Project SEARCH is designed to give student interns the opportunity to have a variety of work experiences, to explore different careers, and to learn competitive work skills in a wide range of settings. This process helps to refine each student intern’s career goal and to prepare each student intern for employment. However, if a student intern can gain additional marketable skills and if there is a strong possibility of being offered a competitive job, it is often productive for that individual to do multiple rotations at a single internship site.
Wherever public transportation is available, Project SEARCH programs should take advantage of this resource. Vocational Rehabilitation, the school district, community rehabilitation programs, and families can work together to provide travel training before the program begins. Some communities provide travel training through the public transportation organization. Qualified student interns may be eligible for a para-transit system. Most qualified student interns are eligible for reduced transit fare but need to follow the eligibility process. Even though students with disabilities are entitled to school transportation, Project SEARCH strongly recommends that student interns use this transition year to learn to navigate the public transportation system independently.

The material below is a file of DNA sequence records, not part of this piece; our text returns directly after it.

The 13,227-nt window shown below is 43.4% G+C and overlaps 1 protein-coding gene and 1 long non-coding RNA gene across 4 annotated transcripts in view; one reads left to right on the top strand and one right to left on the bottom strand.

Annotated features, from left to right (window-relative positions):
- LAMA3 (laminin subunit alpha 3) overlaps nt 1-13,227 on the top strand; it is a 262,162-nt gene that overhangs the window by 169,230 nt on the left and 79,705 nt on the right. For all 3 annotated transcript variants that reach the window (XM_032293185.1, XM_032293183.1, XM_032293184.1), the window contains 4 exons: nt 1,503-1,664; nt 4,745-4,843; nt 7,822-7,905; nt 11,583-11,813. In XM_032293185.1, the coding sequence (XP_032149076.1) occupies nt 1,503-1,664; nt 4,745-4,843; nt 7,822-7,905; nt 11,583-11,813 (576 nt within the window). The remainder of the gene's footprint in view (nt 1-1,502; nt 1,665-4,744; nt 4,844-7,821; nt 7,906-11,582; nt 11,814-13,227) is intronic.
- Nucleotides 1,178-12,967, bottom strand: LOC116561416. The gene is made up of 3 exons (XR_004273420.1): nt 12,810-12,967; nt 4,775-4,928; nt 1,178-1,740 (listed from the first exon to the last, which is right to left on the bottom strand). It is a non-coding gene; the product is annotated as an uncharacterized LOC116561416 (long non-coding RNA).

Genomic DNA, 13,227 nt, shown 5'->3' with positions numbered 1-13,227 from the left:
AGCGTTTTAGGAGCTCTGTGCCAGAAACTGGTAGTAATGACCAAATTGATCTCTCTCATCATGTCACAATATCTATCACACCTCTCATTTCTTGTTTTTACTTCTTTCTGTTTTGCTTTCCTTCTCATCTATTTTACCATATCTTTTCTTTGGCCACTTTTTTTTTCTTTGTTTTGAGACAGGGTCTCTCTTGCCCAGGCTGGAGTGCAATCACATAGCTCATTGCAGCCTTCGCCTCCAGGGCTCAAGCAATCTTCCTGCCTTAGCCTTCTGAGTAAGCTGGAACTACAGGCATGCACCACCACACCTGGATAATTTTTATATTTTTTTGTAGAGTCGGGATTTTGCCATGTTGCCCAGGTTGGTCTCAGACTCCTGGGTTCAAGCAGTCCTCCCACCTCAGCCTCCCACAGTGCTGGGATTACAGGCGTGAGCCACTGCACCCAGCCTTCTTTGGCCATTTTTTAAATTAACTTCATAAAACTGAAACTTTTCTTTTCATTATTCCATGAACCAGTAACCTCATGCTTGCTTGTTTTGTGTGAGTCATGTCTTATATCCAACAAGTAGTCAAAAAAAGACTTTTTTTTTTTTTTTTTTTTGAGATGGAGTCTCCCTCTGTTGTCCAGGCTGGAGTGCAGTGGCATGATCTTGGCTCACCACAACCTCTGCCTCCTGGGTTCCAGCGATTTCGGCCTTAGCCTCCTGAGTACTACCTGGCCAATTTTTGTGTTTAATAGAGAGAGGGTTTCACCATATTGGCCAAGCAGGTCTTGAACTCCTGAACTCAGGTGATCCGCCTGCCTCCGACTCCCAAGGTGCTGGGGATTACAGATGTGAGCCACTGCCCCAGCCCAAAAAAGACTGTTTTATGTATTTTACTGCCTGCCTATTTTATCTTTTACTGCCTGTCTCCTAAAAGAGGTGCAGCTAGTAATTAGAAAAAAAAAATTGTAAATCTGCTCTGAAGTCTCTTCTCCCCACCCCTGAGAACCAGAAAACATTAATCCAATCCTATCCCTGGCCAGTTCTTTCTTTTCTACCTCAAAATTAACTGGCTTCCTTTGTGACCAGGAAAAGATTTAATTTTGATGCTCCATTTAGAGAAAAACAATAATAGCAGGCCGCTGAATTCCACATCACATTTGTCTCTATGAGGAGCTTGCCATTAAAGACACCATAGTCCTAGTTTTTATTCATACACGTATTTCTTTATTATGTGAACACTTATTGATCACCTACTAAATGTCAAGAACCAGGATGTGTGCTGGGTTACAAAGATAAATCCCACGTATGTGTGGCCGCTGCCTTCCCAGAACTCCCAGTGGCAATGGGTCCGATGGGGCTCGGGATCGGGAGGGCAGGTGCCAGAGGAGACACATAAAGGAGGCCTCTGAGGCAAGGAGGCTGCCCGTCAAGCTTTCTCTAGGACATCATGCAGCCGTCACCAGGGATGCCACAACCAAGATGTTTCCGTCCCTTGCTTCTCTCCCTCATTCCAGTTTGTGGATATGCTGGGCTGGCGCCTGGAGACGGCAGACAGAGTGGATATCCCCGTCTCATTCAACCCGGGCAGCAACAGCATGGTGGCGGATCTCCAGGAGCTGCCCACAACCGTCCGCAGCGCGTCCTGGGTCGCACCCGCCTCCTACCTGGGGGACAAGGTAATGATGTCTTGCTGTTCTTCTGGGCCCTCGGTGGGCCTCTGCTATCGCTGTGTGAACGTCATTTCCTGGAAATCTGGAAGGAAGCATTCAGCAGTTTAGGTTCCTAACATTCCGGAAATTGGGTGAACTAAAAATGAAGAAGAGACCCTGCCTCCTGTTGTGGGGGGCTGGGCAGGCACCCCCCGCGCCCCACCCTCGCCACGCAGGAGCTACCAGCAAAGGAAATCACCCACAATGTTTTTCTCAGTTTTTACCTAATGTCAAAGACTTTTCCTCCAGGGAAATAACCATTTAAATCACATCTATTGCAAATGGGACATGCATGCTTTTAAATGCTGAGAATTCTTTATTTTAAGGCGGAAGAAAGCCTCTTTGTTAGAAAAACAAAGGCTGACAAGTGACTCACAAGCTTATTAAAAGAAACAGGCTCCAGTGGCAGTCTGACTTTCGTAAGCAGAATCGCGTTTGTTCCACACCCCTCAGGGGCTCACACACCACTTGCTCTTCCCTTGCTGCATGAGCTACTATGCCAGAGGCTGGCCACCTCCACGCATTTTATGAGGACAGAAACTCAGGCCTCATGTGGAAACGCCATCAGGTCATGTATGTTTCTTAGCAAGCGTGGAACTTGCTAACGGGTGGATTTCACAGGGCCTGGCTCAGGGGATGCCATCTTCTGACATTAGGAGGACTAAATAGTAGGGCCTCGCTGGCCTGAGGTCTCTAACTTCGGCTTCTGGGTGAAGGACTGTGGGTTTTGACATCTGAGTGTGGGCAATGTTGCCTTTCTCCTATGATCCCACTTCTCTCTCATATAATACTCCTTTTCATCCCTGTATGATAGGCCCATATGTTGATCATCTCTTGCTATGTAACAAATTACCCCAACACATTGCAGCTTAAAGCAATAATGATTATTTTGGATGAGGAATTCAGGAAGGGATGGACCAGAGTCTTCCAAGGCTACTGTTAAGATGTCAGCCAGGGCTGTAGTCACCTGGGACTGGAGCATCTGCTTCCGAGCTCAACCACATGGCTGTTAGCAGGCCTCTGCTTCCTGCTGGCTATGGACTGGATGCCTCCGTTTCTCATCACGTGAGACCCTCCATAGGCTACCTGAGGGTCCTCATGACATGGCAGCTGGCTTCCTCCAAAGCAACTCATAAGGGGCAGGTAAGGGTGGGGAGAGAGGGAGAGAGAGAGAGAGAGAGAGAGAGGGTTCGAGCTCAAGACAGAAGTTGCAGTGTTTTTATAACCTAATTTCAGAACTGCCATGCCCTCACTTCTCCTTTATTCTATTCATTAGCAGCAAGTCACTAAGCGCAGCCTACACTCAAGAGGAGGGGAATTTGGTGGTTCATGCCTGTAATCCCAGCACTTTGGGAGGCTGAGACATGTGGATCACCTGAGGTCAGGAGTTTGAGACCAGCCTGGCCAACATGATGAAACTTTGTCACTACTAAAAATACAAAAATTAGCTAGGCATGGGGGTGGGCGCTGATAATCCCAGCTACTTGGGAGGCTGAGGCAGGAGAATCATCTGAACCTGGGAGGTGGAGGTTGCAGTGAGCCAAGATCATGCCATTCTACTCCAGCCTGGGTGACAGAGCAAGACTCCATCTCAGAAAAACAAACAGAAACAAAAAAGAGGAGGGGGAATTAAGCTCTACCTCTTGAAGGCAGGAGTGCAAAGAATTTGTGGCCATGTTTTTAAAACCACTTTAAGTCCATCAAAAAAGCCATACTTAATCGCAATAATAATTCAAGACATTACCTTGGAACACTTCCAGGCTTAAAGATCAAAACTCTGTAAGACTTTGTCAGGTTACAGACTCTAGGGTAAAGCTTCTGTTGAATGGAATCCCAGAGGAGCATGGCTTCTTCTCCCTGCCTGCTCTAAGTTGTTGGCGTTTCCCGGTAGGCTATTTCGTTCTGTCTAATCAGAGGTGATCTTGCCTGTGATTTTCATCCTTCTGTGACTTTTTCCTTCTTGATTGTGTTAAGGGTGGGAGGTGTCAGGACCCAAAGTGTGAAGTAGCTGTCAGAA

How many student interns are employed at the host site and what happens to the ones who are not hired?
Our research has shown that about a quarter of the student interns may be hired at the host business. The other student interns will need to find employment in the community using the skills they acquire through their internship experiences. The program partners—the school, Vocational Rehabilitation, families, and the Community Rehabilitation Partner (CRP)—should work together during the planning process to design the job placement process. The Project SEARCH instructor and job coach typically will be able to assist student interns through the application process at the host business when there is an opening that is a good match with the intern’s abilities.
Many programs select uniforms that reflect the host business environment and have the student interns wear a polo shirt with the Project SEARCH logo along with the host business logo. Other programs ask that the student interns wear business casual, scrubs, or other attire suitable to the host business environment. All Project SEARCH student interns are badged by the host business and participate in similar on-boarding and orientation procedures as typical employees. Whether the student interns wear the Project SEARCH logo or not, we believe it is a strong marketing and education tool for the Project SEARCH staff to wear attire with the logo.